A juicy orange. Can you imagine smelling it? Yes? Congratulations, you now have a Bachelor’s Degree.

5 Things Being a Theatre Kid Taught Me About Winning Pitches

I went to a liberal arts college where I majored in Theatre. This meant while other people were solving complicated math equations, examining the origins of Democracy, and peering at cells through a microscope, I was mostly lying on the floor pretending to smell an orange.

It was a glorious time.

I used to joke that my education prepared me for little more than bursting into song and being everyone’s favorite team member on Broadway trivia night at the pub. But to my delight and surprise, it turns out my theatre training was extraordinary preparation for a life in marketing. And so, I present to you five things being a theatre major taught me about crafting and presenting a winning pitch.

1. Know Your Audience

Every assignment has a target demo, of course, but I’m referring to your audience in the room. Are they conservative? Do they appreciate a joke? Does a large cast of presenters make them nervous, or do they like seeing there’s an expert crowd ready to service their account? Knowing who’s going to be in the room and what their attitude is will help you create an environment where they’re receptive to your presentation. In other words, if they’re there to see Hamlet, don’t put on Hamilton. (Actually, you could probably always put on Hamilton and no one would ever complain, but you take my meaning.)

2. Identify the Big Bad

In dramatic theory, you’ll hear this referred to as the antagonist. Here in marketing, we call it the barrier or obstacle. Screenwriting teacher Robert McKee refers to it this way:

The Principle of Antagonism: A protagonist and [their] story can only be as intellectually fascinating and emotionally compelling as the forces of antagonism make them.

It’s not enough to know what we’re fighting for, we also have to know what we’re fighting against. That can be as simple as a lack of knowledge or as complicated as deeply ingrained beliefs about what’s “right” and “wrong.” Bonus tip: The next time someone asks you what “the tension” is in an idea, think about the goal of your campaign and the opposing force preventing it from happening. Your tension is there.

3. Observe the Rules of Improv

The best brainstorms are those where people feel free to say stupid things out loud. Observing the rules of improvisational theatre will help create a space where stupid is not only ok, but desirable, because it means the team trusts each other and can be creatively vulnerable together. And with collaboration and insightful editing, stupid becomes brilliant. Maybe you’ve heard these rules before, but if not, here’s the version I was taught:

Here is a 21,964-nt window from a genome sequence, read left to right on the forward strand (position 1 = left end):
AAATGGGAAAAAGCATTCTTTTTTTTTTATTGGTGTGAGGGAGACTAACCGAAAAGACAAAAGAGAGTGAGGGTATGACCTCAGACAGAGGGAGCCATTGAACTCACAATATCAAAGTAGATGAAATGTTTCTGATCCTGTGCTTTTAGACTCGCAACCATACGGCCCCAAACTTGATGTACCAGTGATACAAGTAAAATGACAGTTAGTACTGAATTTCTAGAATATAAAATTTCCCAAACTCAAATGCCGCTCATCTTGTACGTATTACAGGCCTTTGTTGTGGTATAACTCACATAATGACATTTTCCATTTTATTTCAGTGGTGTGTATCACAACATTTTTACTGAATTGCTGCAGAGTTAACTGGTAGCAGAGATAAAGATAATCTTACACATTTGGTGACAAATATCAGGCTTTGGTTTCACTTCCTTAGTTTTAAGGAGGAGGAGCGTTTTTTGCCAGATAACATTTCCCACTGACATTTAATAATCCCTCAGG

“Yes, and…” Abolish the word “no” from your brainstorms. Agree. And more than agree, build: “What if we had the client selling Slurpees on the moon?”
“Yes, and…there’s a special flavor that glows in the dark!”

Of course, eventually we must put on our client hat or legal hat or whichever hat it is that recognizes you can’t actually sell Slurpees on the moon. But, at least at the beginning when the team is just starting to explore, give it a shot and see what happens when you say yes to everything and then try to make it better.

Make statements This is a constructive way of saying please show up on time, close your laptop, put down your phone, and participate. There’s a time for “poking holes” and “pressure testing,” but before that, be part of the solution. Offer suggestions, tell stories, be bold and brave and let us hear all your outlandish, juicy, ridiculous creative ideas.

There are no mistakes I mean, yes of course there are. (The only copy of the deck was on your laptop and you left it on the F train? This is a mistake.) But when it comes to ideation there are only opportunities. Maybe Slurpees on the moon becomes a limited edition Slurpee you can only buy on the day of a rare eclipse. A “mistake” just might become your next big idea. (That’s how we got Post-It Notes, after all!)

4. Use Act Structure

If you have a super useful theatre education like mine, where you are TRULY EXCELLENT at pretending to smell an orange, you already know all about 3-act structure vs. 5-act structure and can discourse on Aristotle’s Poetics and Freytag’s pyramid, but if you are a normal person who did math and science and wore a color other than black in college, all you really need to know here is that your pitch should have a beginning, a middle, and an end.

I know, it seems obvious, but think about how often your presentation has a fascinating set up, an electric creative idea, and then fizzles to an end with a series of graphs and charts telling the client how long everything is going to take (always too long) and how much it’s going to cost (always too much) before concluding on a slide that reads, “thank you.” Don’t forget the BIG FINISH. Take them on a journey and leave them at a new destination, satisfied for the moment, but craving more. Let them beg to know how long it’s going to take (not too long!) and how much it’s going to cost (that seems reasonable!). At the very least, make your “thank you” slide clever.

5. Razzle Dazzle Them

I’m not talking about “pitch theatre,” although that’s a lot of fun. (At one of my former agencies we built a beach in a conference room to pitch a beer client. It was a hoot.) No, I’m talking about YOU. Razzle dazzle them with the conviction of your ideas, the confidence of your style, the way you know their business inside and out, and your genuine enthusiasm for the ideas you’re showing them. If you’re not naturally good at this, there are so many ways to learn. Take an acting class, take an improv class, join Toastmasters. Become excellent at presenting your ideas and you cannot fail, because ultimately, as the Kinks sang, everybody’s in show biz.

Now get out there and smell that orange.

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